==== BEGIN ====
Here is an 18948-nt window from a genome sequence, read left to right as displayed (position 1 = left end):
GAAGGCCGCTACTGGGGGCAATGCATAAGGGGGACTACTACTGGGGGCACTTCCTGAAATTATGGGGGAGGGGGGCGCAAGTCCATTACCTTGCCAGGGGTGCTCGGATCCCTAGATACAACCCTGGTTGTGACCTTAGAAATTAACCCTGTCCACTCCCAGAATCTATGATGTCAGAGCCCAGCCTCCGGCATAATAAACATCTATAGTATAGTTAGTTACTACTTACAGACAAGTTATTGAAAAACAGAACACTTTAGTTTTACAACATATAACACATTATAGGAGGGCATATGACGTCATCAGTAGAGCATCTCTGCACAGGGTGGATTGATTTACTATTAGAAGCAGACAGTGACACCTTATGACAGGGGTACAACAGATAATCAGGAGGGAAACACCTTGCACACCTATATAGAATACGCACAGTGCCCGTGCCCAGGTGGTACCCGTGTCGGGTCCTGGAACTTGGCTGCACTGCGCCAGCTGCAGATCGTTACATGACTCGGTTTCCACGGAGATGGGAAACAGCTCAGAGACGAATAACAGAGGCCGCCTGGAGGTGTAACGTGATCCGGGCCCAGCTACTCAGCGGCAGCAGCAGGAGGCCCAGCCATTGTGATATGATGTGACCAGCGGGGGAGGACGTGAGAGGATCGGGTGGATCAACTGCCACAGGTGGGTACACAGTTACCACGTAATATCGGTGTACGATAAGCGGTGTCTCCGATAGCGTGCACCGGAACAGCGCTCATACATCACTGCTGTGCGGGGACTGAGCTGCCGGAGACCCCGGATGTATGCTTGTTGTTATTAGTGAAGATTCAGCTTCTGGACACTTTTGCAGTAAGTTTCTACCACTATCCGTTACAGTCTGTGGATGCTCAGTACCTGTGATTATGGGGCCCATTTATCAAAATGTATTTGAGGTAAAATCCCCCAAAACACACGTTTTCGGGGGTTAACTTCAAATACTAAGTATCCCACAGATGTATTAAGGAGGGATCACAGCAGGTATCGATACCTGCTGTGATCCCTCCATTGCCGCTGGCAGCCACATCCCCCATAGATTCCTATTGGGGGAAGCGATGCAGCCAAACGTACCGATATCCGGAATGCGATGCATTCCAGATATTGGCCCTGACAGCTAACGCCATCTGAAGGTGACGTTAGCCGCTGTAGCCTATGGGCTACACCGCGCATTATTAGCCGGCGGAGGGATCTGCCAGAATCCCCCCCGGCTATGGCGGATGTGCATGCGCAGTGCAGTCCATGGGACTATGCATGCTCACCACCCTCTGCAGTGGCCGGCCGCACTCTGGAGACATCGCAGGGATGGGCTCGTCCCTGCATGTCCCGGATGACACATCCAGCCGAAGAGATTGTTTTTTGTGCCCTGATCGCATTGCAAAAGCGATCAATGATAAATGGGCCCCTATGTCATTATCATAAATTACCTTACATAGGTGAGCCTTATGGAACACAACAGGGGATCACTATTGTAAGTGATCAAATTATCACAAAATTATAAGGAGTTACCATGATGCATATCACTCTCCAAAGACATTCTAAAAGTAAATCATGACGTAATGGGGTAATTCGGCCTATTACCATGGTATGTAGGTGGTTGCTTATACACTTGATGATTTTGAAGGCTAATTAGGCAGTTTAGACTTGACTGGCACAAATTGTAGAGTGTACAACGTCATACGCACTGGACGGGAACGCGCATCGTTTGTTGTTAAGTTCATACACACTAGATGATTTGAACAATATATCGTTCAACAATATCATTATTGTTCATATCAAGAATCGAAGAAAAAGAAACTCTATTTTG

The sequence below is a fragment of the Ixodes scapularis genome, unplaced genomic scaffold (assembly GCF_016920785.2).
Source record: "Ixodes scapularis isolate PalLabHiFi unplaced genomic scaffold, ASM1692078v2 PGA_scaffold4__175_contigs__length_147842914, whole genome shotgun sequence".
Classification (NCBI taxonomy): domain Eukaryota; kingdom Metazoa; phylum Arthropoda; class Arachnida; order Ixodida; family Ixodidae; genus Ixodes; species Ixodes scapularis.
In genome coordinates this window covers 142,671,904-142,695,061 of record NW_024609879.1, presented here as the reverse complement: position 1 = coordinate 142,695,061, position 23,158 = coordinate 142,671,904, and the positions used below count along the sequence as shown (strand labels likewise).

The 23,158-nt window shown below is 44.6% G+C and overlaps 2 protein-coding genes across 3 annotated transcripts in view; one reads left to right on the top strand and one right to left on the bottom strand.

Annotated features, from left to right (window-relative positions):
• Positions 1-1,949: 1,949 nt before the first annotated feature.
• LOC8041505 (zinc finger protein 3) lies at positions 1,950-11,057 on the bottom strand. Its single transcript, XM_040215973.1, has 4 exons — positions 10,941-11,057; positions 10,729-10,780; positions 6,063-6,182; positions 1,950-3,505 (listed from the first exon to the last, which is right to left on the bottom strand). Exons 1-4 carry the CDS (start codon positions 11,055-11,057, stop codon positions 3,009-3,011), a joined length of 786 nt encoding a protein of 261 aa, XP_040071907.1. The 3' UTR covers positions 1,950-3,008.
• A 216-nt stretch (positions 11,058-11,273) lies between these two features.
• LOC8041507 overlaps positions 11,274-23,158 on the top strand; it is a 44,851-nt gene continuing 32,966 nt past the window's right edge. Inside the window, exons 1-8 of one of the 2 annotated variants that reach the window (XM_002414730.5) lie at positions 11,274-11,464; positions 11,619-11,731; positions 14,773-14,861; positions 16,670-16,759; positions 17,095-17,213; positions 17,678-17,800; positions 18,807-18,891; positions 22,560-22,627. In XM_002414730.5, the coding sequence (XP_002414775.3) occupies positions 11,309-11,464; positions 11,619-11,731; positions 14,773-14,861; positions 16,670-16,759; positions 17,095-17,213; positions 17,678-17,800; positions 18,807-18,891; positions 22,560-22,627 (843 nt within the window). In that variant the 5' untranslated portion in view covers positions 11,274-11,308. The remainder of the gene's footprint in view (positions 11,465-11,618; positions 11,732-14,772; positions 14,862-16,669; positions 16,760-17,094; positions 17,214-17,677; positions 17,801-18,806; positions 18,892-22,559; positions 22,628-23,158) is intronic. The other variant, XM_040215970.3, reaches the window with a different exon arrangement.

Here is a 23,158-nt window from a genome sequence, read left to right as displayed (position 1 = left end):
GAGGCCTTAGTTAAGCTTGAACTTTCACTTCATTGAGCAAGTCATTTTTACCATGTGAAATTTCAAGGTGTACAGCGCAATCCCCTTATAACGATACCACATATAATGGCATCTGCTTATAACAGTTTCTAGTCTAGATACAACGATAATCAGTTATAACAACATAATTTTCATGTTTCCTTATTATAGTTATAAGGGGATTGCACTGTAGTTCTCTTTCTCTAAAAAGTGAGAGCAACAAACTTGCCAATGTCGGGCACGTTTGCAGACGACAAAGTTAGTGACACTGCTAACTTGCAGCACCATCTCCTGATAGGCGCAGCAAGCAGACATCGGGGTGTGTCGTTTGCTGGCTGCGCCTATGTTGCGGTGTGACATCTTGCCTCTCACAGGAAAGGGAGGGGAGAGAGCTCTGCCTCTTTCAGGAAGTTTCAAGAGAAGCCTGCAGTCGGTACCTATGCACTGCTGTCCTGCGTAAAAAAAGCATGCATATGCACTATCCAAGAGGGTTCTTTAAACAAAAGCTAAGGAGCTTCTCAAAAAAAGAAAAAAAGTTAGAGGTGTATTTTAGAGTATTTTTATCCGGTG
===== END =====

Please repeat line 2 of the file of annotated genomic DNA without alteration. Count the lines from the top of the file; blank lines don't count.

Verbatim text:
GAAGGCCGCTACTGGGGGCAATGCATAAGGGGGACTACTACTGGGGGCACTTCCTGAAATTATGGGGGAGGGGGGCGCAAGTCCATTACCTTGCCAGGGGTGCTCGGATCCCTAGATACAACCCTGGTTGTGACCTTAGAAATTAACCCTGTCCACTCCCAGAATCTATGATGTCAGAGCCCAGCCTCCGGCATAATAAACATCTATAGTATAGTTAGTTACTACTTACAGACAAGTTATTGAAAAACAGAACACTTTAGTTTTACAACATATAACACATTATAGGAGGGCATATGACGTCATCAGTAGAGCATCTCTGCACAGGGTGGATTGATTTACTATTAGAAGCAGACAGTGACACCTTATGACAGGGGTACAACAGATAATCAGGAGGGAAACACCTTGCACACCTATATAGAATACGCACAGTGCCCGTGCCCAGGTGGTACCCGTGTCGGGTCCTGGAACTTGGCTGCACTGCGCCAGCTGCAGATCGTTACATGACTCGGTTTCCACGGAGATGGGAAACAGCTCAGAGACGAATAACAGAGGCCGCCTGGAGGTGTAACGTGATCCGGGCCCAGCTACTCAGCGGCAGCAGCAGGAGGCCCAGCCATTGTGATATGATGTGACCAGCGGGGGAGGACGTGAGAGGATCGGGTGGATCAACTGCCACAGGTGGGTACACAGTTACCACGTAATATCGGTGTACGATAAGCGGTGTCTCCGATAGCGTGCACCGGAACAGCGCTCATACATCACTGCTGTGCGGGGACTGAGCTGCCGGAGACCCCGGATGTATGCTTGTTGTTATTAGTGAAGATTCAGCTTCTGGACACTTTTGCAGTAAGTTTCTACCACTATCCGTTACAGTCTGTGGATGCTCAGTACCTGTGATTATGGGGCCCATTTATCAAAATGTATTTGAGGTAAAATCCCCCAAAACACACGTTTTCGGGGGTTAACTTCAAATACTAAGTATCCCACAGATGTATTAAGGAGGGATCACAGCAGGTATCGATACCTGCTGTGATCCCTCCATTGCCGCTGGCAGCCACATCCCCCATAGATTCCTATTGGGGGAAGCGATGCAGCCAAACGTACCGATATCCGGAATGCGATGCATTCCAGATATTGGCCCTGACAGCTAACGCCATCTGAAGGTGACGTTAGCCGCTGTAGCCTATGGGCTACACCGCGCATTATTAGCCGGCGGAGGGATCTGCCAGAATCCCCCCCGGCTATGGCGGATGTGCATGCGCAGTGCAGTCCATGGGACTATGCATGCTCACCACCCTCTGCAGTGGCCGGCCGCACTCTGGAGACATCGCAGGGATGGGCTCGTCCCTGCATGTCCCGGATGACACATCCAGCCGAAGAGATTGTTTTTTGTGCCCTGATCGCATTGCAAAAGCGATCAATGATAAATGGGCCCCTATGTCATTATCATAAATTACCTTACATAGGTGAGCCTTATGGAACACAACAGGGGATCACTATTGTAAGTGATCAAATTATCACAAAATTATAAGGAGTTACCATGATGCATATCACTCTCCAAAGACATTCTAAAAGTAAATCATGACGTAATGGGGTAATTCGGCCTATTACCATGGTATGTAGGTGGTTGCTTATACACTTGATGATTTTGAAGGCTAATTAGGCAGTTTAGACTTGACTGGCACAAATTGTAGAGTGTACAACGTCATACGCACTGGACGGGAACGCGCATCGTTTGTTGTTAAGTTCATACACACTAGATGATTTGAACAATATATCGTTCAACAATATCATTATTGTTCATATCAAGAATCGAAGAAAAAGAAACTCTATTTTG